‘Ethnic mutt’ cooking by Bobby Chinn
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While August, feng shui believers say, is the “ghost month” (in short, unlucky, so no projects or events should be launched or held at this time), that hasn’t stopped the launch of projects like Bobby Chinn’s TV series and The Peninsula Manila from doing a Swiss food festival.
Before being that TV creature known as a “celebrity chef,” Chinn had a restaurant bearing his name in Hanoi, Vietnam. By all accounts, it was a successful venture, which probably spurred him to open another one in the southern capital of the country, Ho Chi Minh.
His first foray into TV, he said, was when he was offered the chance to travel and eat and be paid for it. That was for “World Café Asia” on TLC, Discovery Communications’ lifestyle channel, a record of Chinn’s trip through some 20 Asian cities that featured food and assorted culinary personalities, from street food impresario to blogger and chef.
But his newest series, “Restaurant Bobby Chin,” doesn’t make him travel far. He stays put in Ho Chi Minh and every episode is a record of the restaurant under construction. For those who have undergone the misadventure of having a house or shop constructed, you can deduce it won’t be as easy as a walk in the market for Chinn.
Episodes show him trying to cope with a missing kitchen, undelivered supplies, the requirements of a feng shui master, half of his staff members leaving after being trained, bad ventilation, etc.
What’s right, what’s wrong
To see it now is to wonder how it was ever finished—or at least it looked it when we visited. But as all owners know, there’s always something that needs to be done. A visit to the kitchen had Chinn pointing out what’s right and what’s still wrong.
Sometimes a dish had to be brought back to lessen the sauce or refine it some more. Or a supplier gave him a supposedly dark-meat pigeon (like the dark-meat chicken or ulikba) which turned out to be ordinary pigeon colored with squid ink. You sense a sigh in Chinn’s voice and an impatience when he says, “Everything takes time. it’s taking a lot of time.”
He also discovered that the diners’ market in Ho Chi Minh is not the same as in Hanoi. Up north is where the diplomatic corps stays, and they need a place like his restaurant. We do notice that most of the customers in this new resto are expats. Chinn hopes the young upwardly mobile Vietnamese will take to his cooking. But his marketing strategy now is to make it an events venue, which seems to be working, judging by the number of people that crowded almost the entire place as we had dinner in one of the rooms.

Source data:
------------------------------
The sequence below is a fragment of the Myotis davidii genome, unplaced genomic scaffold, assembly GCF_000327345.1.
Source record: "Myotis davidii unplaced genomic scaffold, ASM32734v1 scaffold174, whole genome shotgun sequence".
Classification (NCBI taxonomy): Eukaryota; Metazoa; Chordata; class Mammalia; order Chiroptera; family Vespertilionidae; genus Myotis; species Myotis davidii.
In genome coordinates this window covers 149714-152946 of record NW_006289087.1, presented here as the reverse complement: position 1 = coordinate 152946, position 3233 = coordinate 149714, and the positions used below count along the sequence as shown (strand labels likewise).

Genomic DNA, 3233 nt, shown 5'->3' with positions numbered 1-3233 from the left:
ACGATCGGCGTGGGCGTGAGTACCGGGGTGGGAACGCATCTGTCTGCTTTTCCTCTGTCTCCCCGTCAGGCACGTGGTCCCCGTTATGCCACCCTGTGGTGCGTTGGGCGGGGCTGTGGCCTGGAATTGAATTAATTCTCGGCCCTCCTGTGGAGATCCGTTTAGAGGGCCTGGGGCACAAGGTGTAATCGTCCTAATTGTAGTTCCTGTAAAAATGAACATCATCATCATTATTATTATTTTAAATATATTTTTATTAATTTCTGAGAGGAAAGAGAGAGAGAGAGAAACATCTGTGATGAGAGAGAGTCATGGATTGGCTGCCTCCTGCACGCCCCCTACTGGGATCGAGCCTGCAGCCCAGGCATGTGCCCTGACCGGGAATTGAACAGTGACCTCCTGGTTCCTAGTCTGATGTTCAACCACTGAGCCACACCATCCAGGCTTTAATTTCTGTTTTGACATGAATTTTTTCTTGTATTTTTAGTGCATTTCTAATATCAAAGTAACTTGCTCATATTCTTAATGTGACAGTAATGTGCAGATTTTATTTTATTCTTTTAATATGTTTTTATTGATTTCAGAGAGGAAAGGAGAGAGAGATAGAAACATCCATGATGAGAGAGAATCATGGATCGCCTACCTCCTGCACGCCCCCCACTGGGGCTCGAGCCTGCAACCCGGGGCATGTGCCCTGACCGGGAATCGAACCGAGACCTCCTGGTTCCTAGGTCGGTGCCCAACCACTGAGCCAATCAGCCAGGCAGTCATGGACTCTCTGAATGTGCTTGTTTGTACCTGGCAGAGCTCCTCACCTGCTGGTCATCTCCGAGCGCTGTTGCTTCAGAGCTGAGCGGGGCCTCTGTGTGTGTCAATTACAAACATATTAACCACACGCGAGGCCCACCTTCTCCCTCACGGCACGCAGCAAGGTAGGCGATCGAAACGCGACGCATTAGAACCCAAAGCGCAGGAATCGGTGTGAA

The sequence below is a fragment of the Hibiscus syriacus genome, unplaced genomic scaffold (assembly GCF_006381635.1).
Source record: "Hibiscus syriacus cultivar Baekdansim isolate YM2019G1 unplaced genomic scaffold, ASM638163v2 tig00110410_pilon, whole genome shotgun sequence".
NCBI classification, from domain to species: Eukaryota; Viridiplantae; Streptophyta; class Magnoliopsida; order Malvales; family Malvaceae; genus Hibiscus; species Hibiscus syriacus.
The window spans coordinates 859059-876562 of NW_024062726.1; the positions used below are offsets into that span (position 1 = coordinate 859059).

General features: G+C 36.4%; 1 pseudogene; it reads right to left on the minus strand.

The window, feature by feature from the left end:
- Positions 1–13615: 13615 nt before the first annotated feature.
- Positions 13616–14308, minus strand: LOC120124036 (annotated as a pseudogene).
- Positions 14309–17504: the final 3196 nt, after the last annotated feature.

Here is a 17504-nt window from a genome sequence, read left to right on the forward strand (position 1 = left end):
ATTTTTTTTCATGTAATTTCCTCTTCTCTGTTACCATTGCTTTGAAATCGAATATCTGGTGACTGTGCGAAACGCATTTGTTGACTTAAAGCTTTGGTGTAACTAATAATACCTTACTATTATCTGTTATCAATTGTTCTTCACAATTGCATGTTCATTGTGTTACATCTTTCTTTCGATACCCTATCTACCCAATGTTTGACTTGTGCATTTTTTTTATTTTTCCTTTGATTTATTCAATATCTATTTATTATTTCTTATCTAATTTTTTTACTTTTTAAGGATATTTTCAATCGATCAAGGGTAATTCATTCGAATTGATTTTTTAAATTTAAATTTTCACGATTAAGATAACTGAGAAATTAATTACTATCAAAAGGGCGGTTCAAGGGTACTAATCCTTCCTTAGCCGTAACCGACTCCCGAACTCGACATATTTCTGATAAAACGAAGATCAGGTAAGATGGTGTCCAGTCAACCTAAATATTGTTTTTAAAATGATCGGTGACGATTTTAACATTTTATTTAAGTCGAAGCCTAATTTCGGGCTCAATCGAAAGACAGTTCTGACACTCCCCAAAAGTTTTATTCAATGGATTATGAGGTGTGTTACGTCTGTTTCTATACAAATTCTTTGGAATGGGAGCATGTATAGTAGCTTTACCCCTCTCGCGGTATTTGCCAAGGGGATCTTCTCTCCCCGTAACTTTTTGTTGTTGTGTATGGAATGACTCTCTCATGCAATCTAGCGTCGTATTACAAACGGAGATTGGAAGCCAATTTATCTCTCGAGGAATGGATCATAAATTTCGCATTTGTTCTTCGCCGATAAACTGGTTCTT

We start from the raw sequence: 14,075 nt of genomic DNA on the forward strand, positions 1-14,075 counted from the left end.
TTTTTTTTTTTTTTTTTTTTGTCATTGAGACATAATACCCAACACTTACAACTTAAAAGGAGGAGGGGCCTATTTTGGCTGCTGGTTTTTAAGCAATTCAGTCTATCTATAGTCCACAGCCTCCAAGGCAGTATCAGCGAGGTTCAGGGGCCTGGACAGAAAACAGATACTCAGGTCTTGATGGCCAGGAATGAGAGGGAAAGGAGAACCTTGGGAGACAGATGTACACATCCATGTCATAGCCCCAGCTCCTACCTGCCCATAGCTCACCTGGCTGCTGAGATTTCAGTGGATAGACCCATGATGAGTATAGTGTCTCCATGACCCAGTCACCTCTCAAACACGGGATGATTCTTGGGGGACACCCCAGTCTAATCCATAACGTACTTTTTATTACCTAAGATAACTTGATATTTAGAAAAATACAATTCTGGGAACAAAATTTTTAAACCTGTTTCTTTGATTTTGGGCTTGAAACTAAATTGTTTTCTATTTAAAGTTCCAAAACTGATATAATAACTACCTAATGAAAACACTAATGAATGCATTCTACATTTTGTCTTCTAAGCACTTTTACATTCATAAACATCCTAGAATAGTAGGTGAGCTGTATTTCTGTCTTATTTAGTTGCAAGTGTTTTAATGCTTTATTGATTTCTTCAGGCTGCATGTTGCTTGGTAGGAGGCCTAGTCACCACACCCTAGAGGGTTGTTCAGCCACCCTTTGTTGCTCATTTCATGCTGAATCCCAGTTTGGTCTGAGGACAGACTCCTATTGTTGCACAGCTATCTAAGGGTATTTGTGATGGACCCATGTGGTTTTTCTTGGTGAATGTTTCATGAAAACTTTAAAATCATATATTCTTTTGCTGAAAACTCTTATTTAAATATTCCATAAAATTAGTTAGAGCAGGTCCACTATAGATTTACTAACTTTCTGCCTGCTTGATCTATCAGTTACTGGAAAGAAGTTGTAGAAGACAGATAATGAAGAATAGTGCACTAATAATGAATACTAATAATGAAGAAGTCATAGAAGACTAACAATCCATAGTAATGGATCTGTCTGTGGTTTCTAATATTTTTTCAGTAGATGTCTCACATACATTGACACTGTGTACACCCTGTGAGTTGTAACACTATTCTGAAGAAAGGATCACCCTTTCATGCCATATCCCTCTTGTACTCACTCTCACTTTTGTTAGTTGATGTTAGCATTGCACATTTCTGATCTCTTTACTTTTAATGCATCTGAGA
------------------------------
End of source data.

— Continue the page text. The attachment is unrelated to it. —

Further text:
In his element
Chinn’s cooking is like an “ethnic mutt,” as he described himself. Half-Egyptian and half-Chinese, he was born in New Zealand, then went to different parts of the world for education and work. So his crab cake was glazed with tamarind. The soft-shell crab we like so much, a specialty in restaurants in Vietnam, was stuffed into a quesadilla with mango chipotle salsa. Squid was cut in strips then bathed with wasabi crème fraiche and served with tobiko (flying fish) caviar.
I thought his single grape wrapped in goat cheese was rather artistic. The grilled quail was also glazed with guava then served with couscous.
“Restaurant Bobby Chinn,” the series, thankfully isn’t just about the stress of construction. Chin goes to where he is in his element—the market, where he interacts with the locals, then to a rice and mushroom farm, even a chiropractor who helps with his back ache. In the day and a half we spent with him, we saw that other side. (More in another column.) Chinn’s new series premieres Aug. 13 on TLC at 10 p.m.
“Swissness: More Fun in the Philippines” is a food festival at The Peninsula Manila that will run from Aug. 2-11. The “more fun” bit harks back to the Swiss tourism ad of long ago.
At the tasting in Old Manila, of course there was cheese and wine, a big wheel of Emmental on display. But chef Samuel Linder, who is Swiss, decided to show his own cooking interpretation using ingredients found in Swiss lakes, mountains and meadows. Trout was presented as smoked tartar and then as confit. Veal loin was cooked sous vide and veal breast as braised. And for dessert, a Toblerone lookalike was presented and called a “Penougat.”
All the dining outlets of the hotel will be celebrating “Swissness.” Highlights seem to be the fun “Schueblig Eating Contest” during the Sunday brunch on Aug. 5, a chocolate bar (Thursdays, Fridays and Saturdays during the festival) and on Aug. 9, a kitchen party that will offer fondue, raclette, rosti and other traditional Swiss dishes hosted by true Swiss, hotel manager Oliver Dudler and chef Linder.
While food products and watches are clear signs of Swiss presence in the country, a more compelling fact is that Switzerland is one of the top 10 investors in the country and the Swiss community in Manila is the second largest in Asia. After all, Swiss presence in the country is now on its 150th year.
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